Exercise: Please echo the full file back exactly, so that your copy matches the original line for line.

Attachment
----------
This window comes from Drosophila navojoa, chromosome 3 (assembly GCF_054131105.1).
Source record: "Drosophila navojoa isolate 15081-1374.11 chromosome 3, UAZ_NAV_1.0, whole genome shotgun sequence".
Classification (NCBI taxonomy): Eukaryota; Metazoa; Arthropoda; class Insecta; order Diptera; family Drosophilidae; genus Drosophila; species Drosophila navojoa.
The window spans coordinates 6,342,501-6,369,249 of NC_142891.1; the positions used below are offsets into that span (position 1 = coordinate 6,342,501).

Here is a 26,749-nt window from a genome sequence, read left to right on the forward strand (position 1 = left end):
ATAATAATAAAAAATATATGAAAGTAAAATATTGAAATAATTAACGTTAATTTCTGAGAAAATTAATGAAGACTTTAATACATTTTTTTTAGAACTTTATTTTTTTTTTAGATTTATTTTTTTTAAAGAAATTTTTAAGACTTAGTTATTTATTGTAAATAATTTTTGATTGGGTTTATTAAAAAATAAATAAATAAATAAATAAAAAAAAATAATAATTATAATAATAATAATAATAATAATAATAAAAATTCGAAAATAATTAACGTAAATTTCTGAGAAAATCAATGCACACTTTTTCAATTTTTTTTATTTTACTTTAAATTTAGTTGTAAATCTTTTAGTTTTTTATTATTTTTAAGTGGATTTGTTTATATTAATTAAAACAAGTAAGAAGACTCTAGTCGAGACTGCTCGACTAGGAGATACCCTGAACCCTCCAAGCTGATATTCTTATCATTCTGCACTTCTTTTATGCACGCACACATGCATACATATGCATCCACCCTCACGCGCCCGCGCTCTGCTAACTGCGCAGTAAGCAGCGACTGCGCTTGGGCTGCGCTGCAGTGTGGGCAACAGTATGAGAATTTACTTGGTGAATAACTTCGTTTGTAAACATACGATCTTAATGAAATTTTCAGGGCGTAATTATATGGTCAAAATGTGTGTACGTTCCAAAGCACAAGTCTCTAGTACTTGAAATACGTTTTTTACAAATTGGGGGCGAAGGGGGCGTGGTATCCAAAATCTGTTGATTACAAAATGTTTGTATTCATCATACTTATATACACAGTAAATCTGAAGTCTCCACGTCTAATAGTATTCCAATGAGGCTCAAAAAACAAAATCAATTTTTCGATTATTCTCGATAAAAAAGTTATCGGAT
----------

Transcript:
This window comes from Drosophila navojoa, chromosome 3 (assembly GCF_054131105.1).
Source record: "Drosophila navojoa isolate 15081-1374.11 chromosome 3, UAZ_NAV_1.0, whole genome shotgun sequence".
Classification (NCBI taxonomy): Eukaryota; Metazoa; Arthropoda; class Insecta; order Diptera; family Drosophilidae; genus Drosophila; species Drosophila navojoa.
The window spans coordinates 6,342,501-6,369,249 of NC_142891.1; the positions used below are offsets into that span (position 1 = coordinate 6,342,501).

Here is a 26,749-nt window from a genome sequence, read left to right on the forward strand (position 1 = left end):
ATAATAATAAAAAATATATGAAAGTAAAATATTGAAATAATTAACGTTAATTTCTGAGAAAATTAATGAAGACTTTAATACATTTTTTTTAGAACTTTATTTTTTTTTTAGATTTATTTTTTTTAAAGAAATTTTTAAGACTTAGTTATTTATTGTAAATAATTTTTGATTGGGTTTATTAAAAAATAAATAAATAAATAAATAAAAAAAAATAATAATTATAATAATAATAATAATAATAATAATAAAAATTCGAAAATAATTAACGTAAATTTCTGAGAAAATCAATGCACACTTTTTCAATTTTTTTTATTTTACTTTAAATTTAGTTGTAAATCTTTTAGTTTTTTATTATTTTTAAGTGGATTTGTTTATATTAATTAAAACAAGTAAGAAGACTCTAGTCGAGACTGCTCGACTAGGAGATACCCTGAACCCTCCAAGCTGATATTCTTATCATTCTGCACTTCTTTTATGCACGCACACATGCATACATATGCATCCACCCTCACGCGCCCGCGCTCTGCTAACTGCGCAGTAAGCAGCGACTGCGCTTGGGCTGCGCTGCAGTGTGGGCAACAGTATGAGAATTTACTTGGTGAATAACTTCGTTTGTAAACATACGATCTTAATGAAATTTTCAGGGCGTAATTATATGGTCAAAATGTGTGTACGTTCCAAAGCACAAGTCTCTAGTACTTGAAATACGTTTTTTACAAATTGGGGGCGAAGGGGGCGTGGTATCCAAAATCTGTTGATTACAAAATGTTTGTATTCATCATACTTATATACACAGTAAATCTGAAGTCTCCACGTCTAATAGTATTCCAATGAGGCTCAAAAAACAAAATCAATTTTTCGATTATTCTCGATAAAAAAGTTATCGGAT